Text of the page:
DDD North 2015

Saturday, November 24th 2015 – the day which saw the fifth annual running of DDD North, this time hosted at Sunderland University in the North East of England. In case you’ve never been to a DDD event before, they free events for developers which run on a Saturday with an agenda that is voted on by the community. Generally they cover a wide range of topics, including Javascript, Asp.Net, machine learning, coded UI testing and Raspberry Pi. Not only do they feed you at lunch time, but there’s also a chance to win some pretty cool swag at the end!

I was lucky enough to get along to this years event again (last year was hosted in Leeds) and attend some of the sessions.



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Testing against Azure Table Storage with Node.JS, Mocha and Sinon

If, like me, you wanted to be able to write a Node.js app and use Azure Table Storage but also wanted to be able to effectively test your app without actually connecting to Azure, then here’s how!

Note: This article assumes you have a grasp of node, how to run node tasks and how to install node packages.

The App

First of all, allow me to direct you to the sample application on GitHub that we’ll be using for this article. It’s a simple console application that simply:

  • Creates a new table service instance
  • Writes a new entity to the table
  • Reads the same entity back from the table

It also contains a full test suite that examines and verifies the use of these three operations. The great thing is, the test suite does not connect to Azure! It simply verifies that the correct calls were made and stubs out everything else, which makes your tests reliable, fast and robust.

The main script is index.js which actually does the work, and the test suite is located in spec/azureSpec.js. To run the app, simply execute npm start from the console, and npm test to run the tests.

You don’t need to run the app, nor even have an Azure storage account to run the tests and to follow the article, but in case you do have an account and want to run the app itself (which actually does connect to Azure and read/write data), then you’ll need to add a configuration file to the config folder containing your Azure account details. To do this, create a file called ‘default.json’ that looks like the following:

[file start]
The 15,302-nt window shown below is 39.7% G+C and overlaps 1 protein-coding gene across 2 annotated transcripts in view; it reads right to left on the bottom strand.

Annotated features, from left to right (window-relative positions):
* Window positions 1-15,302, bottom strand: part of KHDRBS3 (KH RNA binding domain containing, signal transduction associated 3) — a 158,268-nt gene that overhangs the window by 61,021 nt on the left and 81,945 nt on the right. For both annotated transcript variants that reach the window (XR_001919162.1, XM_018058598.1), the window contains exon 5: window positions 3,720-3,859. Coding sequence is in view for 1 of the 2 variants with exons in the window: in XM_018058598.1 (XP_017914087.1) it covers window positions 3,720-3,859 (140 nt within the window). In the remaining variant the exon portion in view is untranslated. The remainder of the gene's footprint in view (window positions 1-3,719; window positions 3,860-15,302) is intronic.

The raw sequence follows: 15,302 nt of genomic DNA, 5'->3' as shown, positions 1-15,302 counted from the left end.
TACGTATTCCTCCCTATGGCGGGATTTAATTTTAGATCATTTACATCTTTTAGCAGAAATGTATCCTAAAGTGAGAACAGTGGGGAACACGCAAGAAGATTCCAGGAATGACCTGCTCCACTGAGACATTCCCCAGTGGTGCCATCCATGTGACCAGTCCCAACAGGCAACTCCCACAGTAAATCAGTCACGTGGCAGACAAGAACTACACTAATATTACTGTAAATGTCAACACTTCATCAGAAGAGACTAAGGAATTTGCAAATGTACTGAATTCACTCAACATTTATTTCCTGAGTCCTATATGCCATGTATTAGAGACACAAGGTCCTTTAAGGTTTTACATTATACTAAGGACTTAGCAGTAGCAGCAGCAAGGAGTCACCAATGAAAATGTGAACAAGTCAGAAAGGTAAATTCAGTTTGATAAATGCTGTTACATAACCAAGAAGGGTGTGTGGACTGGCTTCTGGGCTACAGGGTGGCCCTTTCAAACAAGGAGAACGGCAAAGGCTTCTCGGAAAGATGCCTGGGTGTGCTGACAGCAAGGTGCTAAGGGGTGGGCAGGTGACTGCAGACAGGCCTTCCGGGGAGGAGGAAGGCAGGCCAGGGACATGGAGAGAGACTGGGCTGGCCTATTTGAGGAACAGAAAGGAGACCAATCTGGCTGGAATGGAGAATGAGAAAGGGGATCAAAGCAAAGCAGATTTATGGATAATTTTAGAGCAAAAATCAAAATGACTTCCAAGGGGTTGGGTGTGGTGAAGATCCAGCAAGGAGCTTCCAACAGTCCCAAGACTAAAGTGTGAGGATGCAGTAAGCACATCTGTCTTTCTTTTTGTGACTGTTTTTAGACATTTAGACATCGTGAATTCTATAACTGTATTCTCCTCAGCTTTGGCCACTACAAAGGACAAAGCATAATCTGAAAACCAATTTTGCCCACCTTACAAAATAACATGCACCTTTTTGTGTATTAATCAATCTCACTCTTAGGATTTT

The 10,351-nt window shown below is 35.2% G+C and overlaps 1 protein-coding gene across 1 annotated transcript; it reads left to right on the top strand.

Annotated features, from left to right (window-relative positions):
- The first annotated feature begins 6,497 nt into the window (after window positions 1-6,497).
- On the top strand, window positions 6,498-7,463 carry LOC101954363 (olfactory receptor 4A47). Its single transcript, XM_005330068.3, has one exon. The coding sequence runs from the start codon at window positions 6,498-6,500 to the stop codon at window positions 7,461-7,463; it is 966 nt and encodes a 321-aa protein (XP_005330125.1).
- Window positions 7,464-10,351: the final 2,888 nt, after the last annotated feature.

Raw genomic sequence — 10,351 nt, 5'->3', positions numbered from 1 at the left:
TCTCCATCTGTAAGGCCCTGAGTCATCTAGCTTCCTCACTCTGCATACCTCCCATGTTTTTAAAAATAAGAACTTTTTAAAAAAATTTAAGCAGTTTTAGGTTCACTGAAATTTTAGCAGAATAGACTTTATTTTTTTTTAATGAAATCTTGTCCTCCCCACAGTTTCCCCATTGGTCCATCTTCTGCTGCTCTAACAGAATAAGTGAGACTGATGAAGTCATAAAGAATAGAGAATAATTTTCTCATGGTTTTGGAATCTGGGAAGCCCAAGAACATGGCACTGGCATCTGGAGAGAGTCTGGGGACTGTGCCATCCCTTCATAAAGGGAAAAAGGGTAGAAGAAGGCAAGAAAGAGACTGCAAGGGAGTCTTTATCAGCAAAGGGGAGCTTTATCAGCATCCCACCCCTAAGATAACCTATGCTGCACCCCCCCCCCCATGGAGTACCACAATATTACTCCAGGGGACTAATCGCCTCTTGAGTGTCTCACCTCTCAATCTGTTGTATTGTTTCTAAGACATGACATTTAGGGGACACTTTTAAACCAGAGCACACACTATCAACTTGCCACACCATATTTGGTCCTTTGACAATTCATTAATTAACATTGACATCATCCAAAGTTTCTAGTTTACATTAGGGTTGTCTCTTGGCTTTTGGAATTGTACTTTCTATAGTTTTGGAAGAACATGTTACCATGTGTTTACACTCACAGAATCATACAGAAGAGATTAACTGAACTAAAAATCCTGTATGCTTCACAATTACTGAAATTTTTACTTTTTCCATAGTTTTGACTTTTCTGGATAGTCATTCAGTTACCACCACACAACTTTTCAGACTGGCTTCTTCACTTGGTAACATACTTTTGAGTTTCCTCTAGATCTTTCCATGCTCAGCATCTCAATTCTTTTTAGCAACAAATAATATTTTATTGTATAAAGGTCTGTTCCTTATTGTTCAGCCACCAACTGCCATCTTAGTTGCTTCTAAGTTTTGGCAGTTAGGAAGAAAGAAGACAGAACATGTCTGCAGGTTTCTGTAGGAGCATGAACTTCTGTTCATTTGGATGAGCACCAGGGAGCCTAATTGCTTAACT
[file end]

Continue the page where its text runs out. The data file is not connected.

The Packages

The main npm packages at play here are the following. There are others, but these are the primary ones that are involved with accomplishing what we need to with regards to this article:

azure-storage: Not strictly used as part of the test suite, but this is the API for working with Azure Storage (tables, blobs and queues). This is what we want to mock when running our tests

mocha: The test runner – this is what executes our tests and displays the results

chai: The assertion library – this is what allows us to verify the results, to prove that 1 + 1 = 2, or that a specific method was called by the test subject

sinon: The mocking/stubbing library – this allows us to replace methods and objects with fake ones, and be able to verify operations that act on them

sinon-chai: A sort of ‘glue’ between sinon and chai. It adds some helpers that make writing assertions on stubs and mocks a bit more friendly

proxyquire: Allows us to replace modules with other modules when we do ‘require’ inside a test subject – useful for swapping out the real azure-storage library with our own fake one!

The Tests

Let’s get to it. I’ve put all my tests for this into one file called ‘azureSpec.js’ inside my ‘spec’ folder, and my npm test command is set to mocha spec/ –recursive, just so that it’ll run all my tests in all my sub-folders in case I decide to add more later. By default Mocha expects your test file names to end with ‘Spec’ (as in ‘azureSpec.js’) so if you find it’s randomly not picking up a test suite, check your file names.

Setting up

First, a bit of set up inside the test file to configure all the packages we’re using. Most of them are just standard requires, but there’s a couple of interesting points.

var chai = require('chai');
var sinon = require('sinon');
var sinonChai = require('sinon-chai');
var proxyquire = require('proxyquire').noCallThru();
var azure = require('azure-storage');

var expect = chai.expect;

Everything is included that we need in order to assert condititions using Chai, create stubs with Sinon and mock out other requires with proxyquire. A couple of things to note are:

  • I’ve set proxyquire’s noCallThru() flag, which tells it not to call into base module methods
  • I’ve included sinon-chai, which contains some helpers with asserting method calls and whatnot, and then wired it up to chai on line 8 using chai.use(sinonChai). This will make it very easy later when we come to verify that calls to methods were made and with the correct arguments

Creating Stubs

The next thing to do is start creating our stubs. Looking at our test subject, i.e. the module that we’re testing, there are two things we need to stub out: the azure library, and our custom configuration file (the uuid module is fine since all that does is create some Guids for us):